• Dorries says his comments were right – The Sun

Comment:

  • Boris, translated – Lucy Fisher, The Times
  • Is he a bit “psychopathic”? – Marina Hyde, Guardian
  • He was right about Trumpian tactics – Charles Moore, Daily Telegraph
  • No, he wasn’t. Trump is not a master negotiator – Jonathan Freedland, Guardian

Brexit 6) Barnier “heaps scorn on UK vision of backstop clause”

“Michel Barnier pulled no punches in a bruising press conference today where he heaped scorn on the UK’s vision of the Irish backstop clause designed to avoid a hard border.  First, the chief EU negotiator blasted Brexiteer MPs and cabinet ministers for trying to “intimidate” him and attempting to play a “blame game.” Then he turned his cannons on the UK’s new paper addressing customs issues within the backstop clause, which he did not reject outright but suggested fell far short of his expectations. The admonishments did not stop there. Britain’s proposals, he said, were fundamentally flawed as they only addressed customs and not the thornier issue of regulatory alignment. Then came the biggest barb of them all. Any backstop, Mr Barnier warned, could only be applied to Northern Ireland and not to the rest of the UK.” – Daily Telegraph

  • He “rebuffs” the plan – FT
  • And says EU won’t be “intimidated” by “blame game” – The Times
  • He declares “backstop means backstop” – The Sun

Comment:

  • This won’t “end well for UK” or Tories – James Forsyth, The Sun

Brexit 7) Varadkar says “a border poll would be a bad idea”

“The Irish prime minister has said he believes a vote on Irish unity would be “divisive” and a “bad idea”. Leo Varadkar, who is visiting the Orange Order headquaters in Belfast today, also felt that a border poll would not be successful. His comments come the day after former first minister Peter Robinson suggested holding fixed generational polls on Irish unification as a way to stabilise politics in Northern Ireland. The ex-DUP leader said a border poll being carried with a majority of just one vote was a “recipe for chaos”. When asked on BBC’s Good Morning Ulster if he would accept a “simple majority” referendum result on Irish unity, the taoiseach said: “I think a border poll would be a bad idea quite frankly. I think it would be defeated and very divisive.” – Belfast News Letter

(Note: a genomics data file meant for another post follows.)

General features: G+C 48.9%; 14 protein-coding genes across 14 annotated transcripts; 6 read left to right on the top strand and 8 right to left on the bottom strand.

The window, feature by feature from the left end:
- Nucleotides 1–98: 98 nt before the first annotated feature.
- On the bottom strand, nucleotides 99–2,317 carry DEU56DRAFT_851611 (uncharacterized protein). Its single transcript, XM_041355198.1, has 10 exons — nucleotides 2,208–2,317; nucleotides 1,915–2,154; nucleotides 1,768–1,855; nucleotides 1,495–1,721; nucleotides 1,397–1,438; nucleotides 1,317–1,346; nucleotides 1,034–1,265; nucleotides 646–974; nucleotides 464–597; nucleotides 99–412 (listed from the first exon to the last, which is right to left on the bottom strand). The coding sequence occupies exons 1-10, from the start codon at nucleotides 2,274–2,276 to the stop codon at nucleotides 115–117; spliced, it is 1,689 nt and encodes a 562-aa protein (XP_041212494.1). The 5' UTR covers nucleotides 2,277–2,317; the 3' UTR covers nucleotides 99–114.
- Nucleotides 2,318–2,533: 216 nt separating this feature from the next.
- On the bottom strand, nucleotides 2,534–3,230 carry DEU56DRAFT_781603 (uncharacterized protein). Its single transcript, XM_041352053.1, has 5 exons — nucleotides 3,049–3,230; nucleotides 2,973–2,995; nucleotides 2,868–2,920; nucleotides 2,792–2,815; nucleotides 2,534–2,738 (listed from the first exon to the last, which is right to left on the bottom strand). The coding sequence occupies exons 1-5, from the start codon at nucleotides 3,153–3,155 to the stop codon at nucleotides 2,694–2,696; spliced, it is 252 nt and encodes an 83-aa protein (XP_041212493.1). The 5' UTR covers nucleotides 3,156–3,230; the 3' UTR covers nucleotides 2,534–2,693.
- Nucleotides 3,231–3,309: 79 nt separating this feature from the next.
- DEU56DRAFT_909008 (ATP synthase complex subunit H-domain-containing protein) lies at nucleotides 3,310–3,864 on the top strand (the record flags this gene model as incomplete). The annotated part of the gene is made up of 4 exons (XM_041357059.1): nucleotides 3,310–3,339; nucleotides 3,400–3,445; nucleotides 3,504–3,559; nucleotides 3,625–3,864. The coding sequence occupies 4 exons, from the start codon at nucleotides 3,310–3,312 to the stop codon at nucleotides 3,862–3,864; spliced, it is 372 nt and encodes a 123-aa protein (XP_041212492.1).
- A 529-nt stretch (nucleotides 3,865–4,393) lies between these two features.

• Poll shows “surge” of support for united Ireland – Daily Express
  • Meanwhile, Sturgeon “couldn’t recall” key growth report figures – The Times

More Brexit

  • Banks and Wigmore refuse to appear in front of DCMS committee – Guardian
  • Soros campaign has “40 MPs” on board – The Sun
  • Sandbach “leaves pensioner in fear” after reporting her to police over Brexit email – Daily Mail

>Yesterday:

>Today: Videos: WATCH: “2018’s greatest piece of TV.” Love Island contestants discuss leaving the EU.

May to call for caution at G7 over “trade war”

“Theresa May will be sandwiched between Donald Trump and his fellow populist leader Giuseppe Conte, Italy’s prime minister, today as she makes the case for caution over disruption. The placement at the opening session of the G7 summit is an accident of the alphabet but provides a stark contrast between the defender of the status quo and two men bent on doing the opposite. The prime minister’s main message is an appeal to pull back from an all-out trade war. She will tell Mr Trump that he has one last chance to retreat from an “unavoidable” EU retaliation.” – The Times

  • She “cozies” up to Macron and Trudeau – Daily Mail
  • It’ll all end in “acrimony” – Daily Telegraph
  • Trump calls for Putin to be readmitted to G8 – The Times

Editorial:

  • Trump’s diplomacy is transactional – The Times

Sturgeon wants devolved migration powers

“Nicola Sturgeon will make a plea for vital migration powers to be devolved to Scotland, as her newly elected party deputy, Keith Brown, called on independence supporters to “get ready” for a second referendum. Addressing delegates at the Scottish National party’s summer conference in Aberdeen on Saturday afternoon, Sturgeon will say: “Westminster’s hostile environment to migration is not just a slogan. It is has a real impact on our public services and our economy.” Noting that, since the Brexit vote in June 2016, there has been a significant drop in the number of EU nurses registering in the UK, the SNP leader and Scotland’s first minister will insist: “Scotland is a welcoming country – our prosperity and our public services depend on it. If Westminster cannot, or will not, act in our best interests, it is time that our own parliament was able to do so. It’s time for powers over migration to come to Scotland.”” – Guardian